This was the first painting that was created in the Spirit of Dr. Martin Luther King, Jr. collection.
Marlena states, "It seemed most appropriate to begin this series of paintings by depicting Reverend Dr. Martin Luther King Jr. leading prayer at the pulpit of his pastoral home, Ebenezer Baptist Church. He was profoundly tied to the church from his childhood baptism to his funeral in April 1968."
His spiritual legacy with the church ran three generations deep as his maternal grandfather, Reverend Adam Daniel Williams, and his father, Reverend Martin Luther King Sr., built the church into one of the city’s most influential African American churches in Atlanta, Georgia. The church’s early work began with promoting black businesses, home ownership, and fighting for fair treatment despite the Jim Crow laws.
Martin Luther King Jr. gave his first sermon at the church in the fall of 1947, and was ordained as a minister there at the age of 19, just a few months later. Now a reverend, he became co-pastor with his father. After his death, his younger brother, Reverend Alfred Daniel Williams King, replaced him, furthering the legacy.
Ebenezer Baptist Church was elemental to the start and growth of the civil rights movement. Many early civil rights meetings where held in this church. It was where Martin Luther King Jr. along with his best friend and mentor, Ralph David Abernathy, founded the Montgomery Improvement Movement. This movement became the Southern Christian Leadership Conference (SCLC), which organized and carried out the Montgomery Bus Boycott. This boycott was one of the largest, most successful non-violent protests in America. It inspired a nation to begin seeking equality.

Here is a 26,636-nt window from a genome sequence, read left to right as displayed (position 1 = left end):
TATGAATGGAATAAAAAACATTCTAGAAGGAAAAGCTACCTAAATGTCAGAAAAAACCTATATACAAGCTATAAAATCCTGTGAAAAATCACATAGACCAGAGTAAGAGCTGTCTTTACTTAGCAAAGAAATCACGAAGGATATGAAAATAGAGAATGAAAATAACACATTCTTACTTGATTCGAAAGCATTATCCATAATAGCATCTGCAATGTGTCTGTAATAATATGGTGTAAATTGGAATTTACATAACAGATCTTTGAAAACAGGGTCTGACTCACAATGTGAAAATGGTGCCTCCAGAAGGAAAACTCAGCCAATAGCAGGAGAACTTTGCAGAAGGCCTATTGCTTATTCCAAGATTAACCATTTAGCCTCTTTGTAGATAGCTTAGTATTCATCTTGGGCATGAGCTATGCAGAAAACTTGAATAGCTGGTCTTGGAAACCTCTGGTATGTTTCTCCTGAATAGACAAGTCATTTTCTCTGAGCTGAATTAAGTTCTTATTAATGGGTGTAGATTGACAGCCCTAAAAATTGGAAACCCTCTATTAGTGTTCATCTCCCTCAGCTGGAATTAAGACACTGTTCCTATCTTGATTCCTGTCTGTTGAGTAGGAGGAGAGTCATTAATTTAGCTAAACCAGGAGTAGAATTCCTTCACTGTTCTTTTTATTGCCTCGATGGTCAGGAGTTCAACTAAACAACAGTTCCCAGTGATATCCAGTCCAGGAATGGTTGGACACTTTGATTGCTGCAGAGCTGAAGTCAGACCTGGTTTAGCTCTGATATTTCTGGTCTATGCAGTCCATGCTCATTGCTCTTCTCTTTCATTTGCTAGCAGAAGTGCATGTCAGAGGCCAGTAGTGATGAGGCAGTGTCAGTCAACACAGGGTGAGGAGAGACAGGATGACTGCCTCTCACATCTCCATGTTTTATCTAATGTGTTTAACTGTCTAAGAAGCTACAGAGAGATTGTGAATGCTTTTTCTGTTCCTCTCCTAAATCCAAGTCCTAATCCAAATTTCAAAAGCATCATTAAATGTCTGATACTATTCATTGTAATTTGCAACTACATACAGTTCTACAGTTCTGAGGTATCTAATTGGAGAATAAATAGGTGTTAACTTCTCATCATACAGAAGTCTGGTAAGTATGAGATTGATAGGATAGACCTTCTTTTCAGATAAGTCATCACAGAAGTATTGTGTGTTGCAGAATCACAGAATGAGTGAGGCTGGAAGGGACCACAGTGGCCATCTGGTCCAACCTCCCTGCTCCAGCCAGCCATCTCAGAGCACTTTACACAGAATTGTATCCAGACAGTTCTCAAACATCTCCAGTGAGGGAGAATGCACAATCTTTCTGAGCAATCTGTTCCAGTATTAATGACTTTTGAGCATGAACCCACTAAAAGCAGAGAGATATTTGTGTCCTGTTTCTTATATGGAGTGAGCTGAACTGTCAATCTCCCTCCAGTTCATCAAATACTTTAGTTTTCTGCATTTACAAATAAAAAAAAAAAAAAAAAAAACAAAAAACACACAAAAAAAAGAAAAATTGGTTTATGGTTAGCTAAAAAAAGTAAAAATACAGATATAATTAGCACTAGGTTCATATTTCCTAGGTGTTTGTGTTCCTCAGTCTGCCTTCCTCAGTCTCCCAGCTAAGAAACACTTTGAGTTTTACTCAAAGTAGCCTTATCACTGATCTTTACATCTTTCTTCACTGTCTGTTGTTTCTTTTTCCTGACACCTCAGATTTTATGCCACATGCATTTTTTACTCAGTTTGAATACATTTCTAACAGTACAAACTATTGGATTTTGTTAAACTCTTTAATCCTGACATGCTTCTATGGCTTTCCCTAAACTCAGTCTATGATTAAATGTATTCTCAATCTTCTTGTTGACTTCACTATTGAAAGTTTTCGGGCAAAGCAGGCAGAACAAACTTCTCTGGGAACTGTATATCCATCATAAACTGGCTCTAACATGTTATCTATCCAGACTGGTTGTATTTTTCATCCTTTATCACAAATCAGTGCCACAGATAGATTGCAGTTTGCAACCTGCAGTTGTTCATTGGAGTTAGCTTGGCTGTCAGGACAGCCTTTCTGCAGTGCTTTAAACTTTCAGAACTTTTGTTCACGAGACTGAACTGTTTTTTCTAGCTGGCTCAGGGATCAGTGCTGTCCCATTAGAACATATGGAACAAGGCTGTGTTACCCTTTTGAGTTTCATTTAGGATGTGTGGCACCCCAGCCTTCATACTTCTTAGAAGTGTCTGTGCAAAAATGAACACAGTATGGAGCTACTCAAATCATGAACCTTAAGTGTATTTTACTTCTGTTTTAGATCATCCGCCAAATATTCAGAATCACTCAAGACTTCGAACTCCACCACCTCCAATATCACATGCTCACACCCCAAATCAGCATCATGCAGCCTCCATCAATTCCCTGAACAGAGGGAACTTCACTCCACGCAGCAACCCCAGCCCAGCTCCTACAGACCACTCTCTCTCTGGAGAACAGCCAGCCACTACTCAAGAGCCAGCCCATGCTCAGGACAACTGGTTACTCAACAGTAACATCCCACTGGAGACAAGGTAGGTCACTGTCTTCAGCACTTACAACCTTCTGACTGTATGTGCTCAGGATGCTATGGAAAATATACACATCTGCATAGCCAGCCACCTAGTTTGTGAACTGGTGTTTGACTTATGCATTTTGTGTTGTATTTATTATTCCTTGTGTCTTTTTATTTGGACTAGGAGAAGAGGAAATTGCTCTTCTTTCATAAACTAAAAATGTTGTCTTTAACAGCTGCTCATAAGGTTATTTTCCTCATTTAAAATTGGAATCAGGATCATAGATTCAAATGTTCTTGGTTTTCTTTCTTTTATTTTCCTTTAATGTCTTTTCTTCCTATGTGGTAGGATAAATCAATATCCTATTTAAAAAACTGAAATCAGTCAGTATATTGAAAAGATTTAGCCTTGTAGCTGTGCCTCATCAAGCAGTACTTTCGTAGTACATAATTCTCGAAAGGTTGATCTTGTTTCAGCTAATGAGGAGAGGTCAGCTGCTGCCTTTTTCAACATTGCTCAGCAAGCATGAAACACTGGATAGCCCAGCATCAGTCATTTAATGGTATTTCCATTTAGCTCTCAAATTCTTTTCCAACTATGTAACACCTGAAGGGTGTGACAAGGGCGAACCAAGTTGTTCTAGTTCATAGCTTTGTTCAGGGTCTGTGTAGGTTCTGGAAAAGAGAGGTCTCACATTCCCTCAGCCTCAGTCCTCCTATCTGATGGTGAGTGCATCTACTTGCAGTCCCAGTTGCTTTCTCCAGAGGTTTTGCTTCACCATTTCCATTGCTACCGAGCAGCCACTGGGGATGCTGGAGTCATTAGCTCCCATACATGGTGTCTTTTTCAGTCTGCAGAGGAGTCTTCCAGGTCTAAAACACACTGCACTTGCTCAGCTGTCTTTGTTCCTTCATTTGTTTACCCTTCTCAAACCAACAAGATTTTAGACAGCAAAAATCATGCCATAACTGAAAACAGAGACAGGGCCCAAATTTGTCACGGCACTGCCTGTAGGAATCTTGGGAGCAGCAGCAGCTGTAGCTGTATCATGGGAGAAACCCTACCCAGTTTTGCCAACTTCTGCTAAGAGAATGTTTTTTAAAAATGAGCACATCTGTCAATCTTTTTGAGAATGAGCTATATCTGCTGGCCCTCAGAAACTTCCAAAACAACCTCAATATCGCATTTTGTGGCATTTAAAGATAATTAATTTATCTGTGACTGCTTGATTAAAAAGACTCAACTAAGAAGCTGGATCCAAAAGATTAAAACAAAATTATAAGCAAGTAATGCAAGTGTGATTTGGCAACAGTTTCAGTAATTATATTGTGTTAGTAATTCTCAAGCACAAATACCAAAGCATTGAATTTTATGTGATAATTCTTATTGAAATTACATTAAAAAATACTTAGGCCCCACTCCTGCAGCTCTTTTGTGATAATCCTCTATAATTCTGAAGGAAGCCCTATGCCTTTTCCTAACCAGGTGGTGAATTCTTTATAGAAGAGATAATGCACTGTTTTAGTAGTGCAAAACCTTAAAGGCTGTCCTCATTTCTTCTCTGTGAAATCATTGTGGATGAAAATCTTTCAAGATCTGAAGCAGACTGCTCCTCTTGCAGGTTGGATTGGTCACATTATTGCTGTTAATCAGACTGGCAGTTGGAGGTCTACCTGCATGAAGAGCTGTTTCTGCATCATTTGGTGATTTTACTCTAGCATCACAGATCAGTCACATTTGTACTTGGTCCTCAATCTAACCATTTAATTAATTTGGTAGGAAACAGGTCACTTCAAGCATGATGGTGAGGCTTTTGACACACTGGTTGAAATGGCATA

The church remained tied to the tragedy that often befell the King Family, when Martin Luther King Jr.’s mother, Alberta Williams King, was assassinated in the church along with a deacon during service while she sat at the organ ... only 6 years after her son’s death.
Background re: Dr. Martin Luther King, Jr.
The Reverend Doctor Martin Luther King, Jr. was a Baptist minister, and the most recognized leader of the American Civil Rights Movement until his assassination on April 4, 1968. Throughout his adult life he championed nonviolent resistance and civil disobedience as means of protest toward Civil Rights abuses, primarily of African American Citizens. His influence using these techniques carried over to poverty, segregated housing, and Vietnam war issues, and resulted in him being arrested multiple times. He was the first president of the Southern Christian Leadership Conference, (SCLC) organizing it, unsuccessfully, in a struggle against segregation in 1962 in Albany, GA. He helped organize the nonviolent protests in Birmingham, Alabama in 1963. He helped organize the 1963 March on Washington, where he delivered his famous "I Have a Dream" speech.
On October 14, 1964, King won the Nobel Peace Prize for combating racial inequality through nonviolent resistance. In 1965, he helped organize the Selma to Montgomery marches. He alienated many of his liberal allies with a 1967 speech titled "Beyond Vietnam". J. Edgar Hoover considered him a radical and made him an object of the FBI's COINTELPRO from 1963 on. FBI agents investigated him for possible communist ties, and reported on them to government officials, and on one occasion mailed King a threatening anonymous letter, which he interpreted as an attempt to make him commit suicide.
King was posthumously awarded the Presidential Medal of Freedom and the Congressional Gold Medal. Martin Luther King Jr. Day was established as a holiday in numerous cities and states beginning in 1971; the holiday was enacted at the federal level by legislation signed by President Ronald Reagan in 1986. Hundreds of streets in the U.S. have been renamed in his honor, and a county in Washington was rededicated for him. The Martin Luther King Jr. Memorial on the National Mall in Washington, D.C., was dedicated in 2011.